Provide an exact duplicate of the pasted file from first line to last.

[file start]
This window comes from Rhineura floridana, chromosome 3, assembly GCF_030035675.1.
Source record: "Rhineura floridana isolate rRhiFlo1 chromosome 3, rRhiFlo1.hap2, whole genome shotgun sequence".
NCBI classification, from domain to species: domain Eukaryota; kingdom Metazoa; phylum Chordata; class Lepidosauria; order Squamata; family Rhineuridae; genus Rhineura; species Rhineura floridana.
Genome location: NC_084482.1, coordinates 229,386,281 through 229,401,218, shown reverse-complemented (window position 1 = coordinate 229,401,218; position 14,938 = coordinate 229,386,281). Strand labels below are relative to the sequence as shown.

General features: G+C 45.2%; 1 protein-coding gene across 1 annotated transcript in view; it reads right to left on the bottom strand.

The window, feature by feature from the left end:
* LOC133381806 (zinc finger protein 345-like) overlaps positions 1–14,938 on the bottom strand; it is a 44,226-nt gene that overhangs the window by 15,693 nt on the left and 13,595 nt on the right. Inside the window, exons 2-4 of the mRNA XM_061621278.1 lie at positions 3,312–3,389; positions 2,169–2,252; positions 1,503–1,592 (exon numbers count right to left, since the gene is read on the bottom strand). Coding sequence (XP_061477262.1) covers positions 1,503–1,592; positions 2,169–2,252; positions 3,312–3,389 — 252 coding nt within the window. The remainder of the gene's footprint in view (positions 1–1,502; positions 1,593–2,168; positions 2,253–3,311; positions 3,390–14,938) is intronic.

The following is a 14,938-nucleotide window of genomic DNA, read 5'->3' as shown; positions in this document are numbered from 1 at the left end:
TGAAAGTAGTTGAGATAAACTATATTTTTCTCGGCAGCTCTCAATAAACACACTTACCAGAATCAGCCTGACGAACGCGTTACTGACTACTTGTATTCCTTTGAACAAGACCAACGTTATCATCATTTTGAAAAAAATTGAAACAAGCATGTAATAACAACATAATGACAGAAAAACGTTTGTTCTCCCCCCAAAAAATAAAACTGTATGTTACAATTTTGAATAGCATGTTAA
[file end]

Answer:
This window comes from Rhineura floridana, chromosome 3, assembly GCF_030035675.1.
Source record: "Rhineura floridana isolate rRhiFlo1 chromosome 3, rRhiFlo1.hap2, whole genome shotgun sequence".
NCBI classification, from domain to species: domain Eukaryota; kingdom Metazoa; phylum Chordata; class Lepidosauria; order Squamata; family Rhineuridae; genus Rhineura; species Rhineura floridana.
Genome location: NC_084482.1, coordinates 229,386,281 through 229,401,218, shown reverse-complemented (window position 1 = coordinate 229,401,218; position 14,938 = coordinate 229,386,281). Strand labels below are relative to the sequence as shown.

General features: G+C 45.2%; 1 protein-coding gene across 1 annotated transcript in view; it reads right to left on the bottom strand.

The window, feature by feature from the left end:
* LOC133381806 (zinc finger protein 345-like) overlaps positions 1–14,938 on the bottom strand; it is a 44,226-nt gene that overhangs the window by 15,693 nt on the left and 13,595 nt on the right. Inside the window, exons 2-4 of the mRNA XM_061621278.1 lie at positions 3,312–3,389; positions 2,169–2,252; positions 1,503–1,592 (exon numbers count right to left, since the gene is read on the bottom strand). Coding sequence (XP_061477262.1) covers positions 1,503–1,592; positions 2,169–2,252; positions 3,312–3,389 — 252 coding nt within the window. The remainder of the gene's footprint in view (positions 1–1,502; positions 1,593–2,168; positions 2,253–3,311; positions 3,390–14,938) is intronic.

The following is a 14,938-nucleotide window of genomic DNA, read 5'->3' as shown; positions in this document are numbered from 1 at the left end:
TGAAAGTAGTTGAGATAAACTATATTTTTCTCGGCAGCTCTCAATAAACACACTTACCAGAATCAGCCTGACGAACGCGTTACTGACTACTTGTATTCCTTTGAACAAGACCAACGTTATCATCATTTTGAAAAAAATTGAAACAAGCATGTAATAACAACATAATGACAGAAAAACGTTTGTTCTCCCCCCAAAAAATAAAACTGTATGTTACAATTTTGAATAGCATGTTAA